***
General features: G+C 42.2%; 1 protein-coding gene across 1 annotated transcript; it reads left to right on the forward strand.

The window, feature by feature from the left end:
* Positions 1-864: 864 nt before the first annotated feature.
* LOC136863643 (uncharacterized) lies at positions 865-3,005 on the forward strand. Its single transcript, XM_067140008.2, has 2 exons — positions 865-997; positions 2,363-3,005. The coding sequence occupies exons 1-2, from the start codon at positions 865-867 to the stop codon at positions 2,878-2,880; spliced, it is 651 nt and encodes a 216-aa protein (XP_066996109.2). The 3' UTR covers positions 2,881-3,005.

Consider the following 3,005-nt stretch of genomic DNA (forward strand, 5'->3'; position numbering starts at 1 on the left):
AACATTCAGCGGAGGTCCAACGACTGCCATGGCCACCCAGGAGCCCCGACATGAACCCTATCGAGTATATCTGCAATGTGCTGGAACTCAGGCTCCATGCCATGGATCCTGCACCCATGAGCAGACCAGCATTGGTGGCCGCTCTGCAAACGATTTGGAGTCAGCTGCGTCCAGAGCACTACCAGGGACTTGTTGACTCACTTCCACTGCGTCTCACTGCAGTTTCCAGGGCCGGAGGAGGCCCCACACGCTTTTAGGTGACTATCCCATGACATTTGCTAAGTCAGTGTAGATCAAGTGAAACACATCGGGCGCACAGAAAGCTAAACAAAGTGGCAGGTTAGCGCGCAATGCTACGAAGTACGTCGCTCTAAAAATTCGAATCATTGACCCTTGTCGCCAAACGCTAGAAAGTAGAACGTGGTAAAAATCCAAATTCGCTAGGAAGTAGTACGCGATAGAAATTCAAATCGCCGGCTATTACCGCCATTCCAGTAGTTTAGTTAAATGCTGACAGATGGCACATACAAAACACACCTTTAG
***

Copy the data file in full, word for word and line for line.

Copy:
General features: G+C 42.2%; 1 protein-coding gene across 1 annotated transcript; it reads left to right on the forward strand.

The window, feature by feature from the left end:
* Positions 1-864: 864 nt before the first annotated feature.
* LOC136863643 (uncharacterized) lies at positions 865-3,005 on the forward strand. Its single transcript, XM_067140008.2, has 2 exons — positions 865-997; positions 2,363-3,005. The coding sequence occupies exons 1-2, from the start codon at positions 865-867 to the stop codon at positions 2,878-2,880; spliced, it is 651 nt and encodes a 216-aa protein (XP_066996109.2). The 3' UTR covers positions 2,881-3,005.

Consider the following 3,005-nt stretch of genomic DNA (forward strand, 5'->3'; position numbering starts at 1 on the left):
AACATTCAGCGGAGGTCCAACGACTGCCATGGCCACCCAGGAGCCCCGACATGAACCCTATCGAGTATATCTGCAATGTGCTGGAACTCAGGCTCCATGCCATGGATCCTGCACCCATGAGCAGACCAGCATTGGTGGCCGCTCTGCAAACGATTTGGAGTCAGCTGCGTCCAGAGCACTACCAGGGACTTGTTGACTCACTTCCACTGCGTCTCACTGCAGTTTCCAGGGCCGGAGGAGGCCCCACACGCTTTTAGGTGACTATCCCATGACATTTGCTAAGTCAGTGTAGATCAAGTGAAACACATCGGGCGCACAGAAAGCTAAACAAAGTGGCAGGTTAGCGCGCAATGCTACGAAGTACGTCGCTCTAAAAATTCGAATCATTGACCCTTGTCGCCAAACGCTAGAAAGTAGAACGTGGTAAAAATCCAAATTCGCTAGGAAGTAGTACGCGATAGAAATTCAAATCGCCGGCTATTACCGCCATTCCAGTAGTTTAGTTAAATGCTGACAGATGGCACATACAAAACACACCTTTAG